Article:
A window of opportunity offers one of the most productive walleye bites anywhere during the springtime on these Ohio rivers.
It’s no secret that Lake Erie is a walleye factory. In fact, it is estimated that the lake’s population of walleyes is well over three million, and if you would like to board a charter boat, you’ll come back with your limit more days than not. But what about the guy who doesn’t have the coin for a charter boat ride or a boat of his own? Well, there are plentiful big walleyes—and they’re accessible to anyone.
Of Lake Erie’s walleyes, it is estimated that only about 10 percent of them spawn in the rivers of western Ohio. That means more than 300,000 walleyes are going up the Maumee and the Sandusky rivers each spring to complete the procreation ritual. That’s wall-to-wall fish on these small rivers. There is a window of opportunity from mid-March to mid-April each year where any angler who has a pair of waders, a fishing rod, and a pocket full of jigs can have the time of his or her life catching walleyes.
By the middle of March, the ice is leaving Lake Erie and the warmer water flowing down these two rivers attracts the first walleyes of the year. The more aggressive males show up in advance of the females. Catches of 30 to 50 fish per day are common and most of them run from one to six pounds, although some larger males are caught. Within a week to 10 days, the females start to show up in large numbers as the water warms and the eggs ripen.
While the males may be in the river for three weeks to a month, the females tend to move in, spawn, and quickly move right back out, usually within two to three days. Lake Erie is known for the huge walleyes that roam its expansive waters, and this is the time of the year when those giant fish are readily accessible to the shoreline angler. Anglers standing belly-button deep in chest waders net fish up to 15 pounds each year, and 10-pounders are commonplace. The limit is four per day and because these fish are so abundant, taking home a limit for a big fish fry is not frowned upon.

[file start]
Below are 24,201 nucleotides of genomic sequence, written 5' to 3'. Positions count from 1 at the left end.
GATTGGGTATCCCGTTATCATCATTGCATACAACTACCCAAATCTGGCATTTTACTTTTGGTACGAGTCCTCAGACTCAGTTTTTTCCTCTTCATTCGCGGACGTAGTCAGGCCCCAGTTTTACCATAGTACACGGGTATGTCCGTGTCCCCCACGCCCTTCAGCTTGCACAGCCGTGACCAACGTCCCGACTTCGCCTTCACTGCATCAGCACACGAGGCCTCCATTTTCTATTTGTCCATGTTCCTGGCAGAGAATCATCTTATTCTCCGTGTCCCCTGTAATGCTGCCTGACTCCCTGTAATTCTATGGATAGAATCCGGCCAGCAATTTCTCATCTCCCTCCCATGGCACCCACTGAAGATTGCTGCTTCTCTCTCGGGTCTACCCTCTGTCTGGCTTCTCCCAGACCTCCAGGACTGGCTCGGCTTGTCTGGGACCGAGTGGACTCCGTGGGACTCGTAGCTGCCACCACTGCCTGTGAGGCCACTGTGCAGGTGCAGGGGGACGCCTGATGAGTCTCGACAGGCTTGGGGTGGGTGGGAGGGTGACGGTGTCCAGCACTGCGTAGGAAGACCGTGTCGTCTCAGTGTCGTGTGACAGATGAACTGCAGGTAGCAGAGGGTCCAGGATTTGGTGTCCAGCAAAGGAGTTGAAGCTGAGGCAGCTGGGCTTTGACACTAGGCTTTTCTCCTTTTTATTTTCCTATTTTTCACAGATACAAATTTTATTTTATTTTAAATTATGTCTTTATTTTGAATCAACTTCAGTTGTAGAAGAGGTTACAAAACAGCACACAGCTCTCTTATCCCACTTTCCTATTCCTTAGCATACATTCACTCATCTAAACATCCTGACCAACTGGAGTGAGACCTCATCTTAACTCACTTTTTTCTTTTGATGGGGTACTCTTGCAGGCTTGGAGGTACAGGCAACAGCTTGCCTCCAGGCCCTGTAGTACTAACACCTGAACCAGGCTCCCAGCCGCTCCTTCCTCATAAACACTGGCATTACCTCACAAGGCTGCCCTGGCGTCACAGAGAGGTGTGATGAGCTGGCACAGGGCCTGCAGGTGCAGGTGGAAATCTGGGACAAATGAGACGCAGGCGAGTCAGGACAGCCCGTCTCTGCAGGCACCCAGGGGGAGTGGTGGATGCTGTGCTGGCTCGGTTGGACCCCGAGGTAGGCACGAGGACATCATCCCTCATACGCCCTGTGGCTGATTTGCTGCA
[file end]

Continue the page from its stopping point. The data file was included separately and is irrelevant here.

There are access points scattered along both sides of the rivers from the mouth to the upper reaches where the bottom is shallow and rocky. Boaters use the lower river, but it is too treacherous upstream, and wading anglers have it to themselves.
Most fish are caught with one of two presentations. Anglers cast jigs with twister tails from 1/4-ounce to one-ounce depending on the speed of current and the depth of the hole they are casting to. The key is to keep the jig near the bottom. Others use a three-way rig featuring a one- to two-ounce sinker six inches below a three-way swivel with a floating jighead on 24 inches of line tipped with a piece of Powerbait or twister tail. You are looking for a reaction bite, so color is not critical as long as it is highly visible.
You will not be alone on these rivers in the spring—it can be quite crowded when the run is at its peak—but there are plenty of walleyes to go around. Boat or no boat, this is a great opportunity to get out and shake off the cabin fever. The prospect of putting the first spring fresh walleye filets in the frying pan draws a lot of people, but there are plenty of fish to go around.
Follow Bernie’s bowhunting adventures on his blog, bowhuntingroad.com.
Images by Bernie Barringer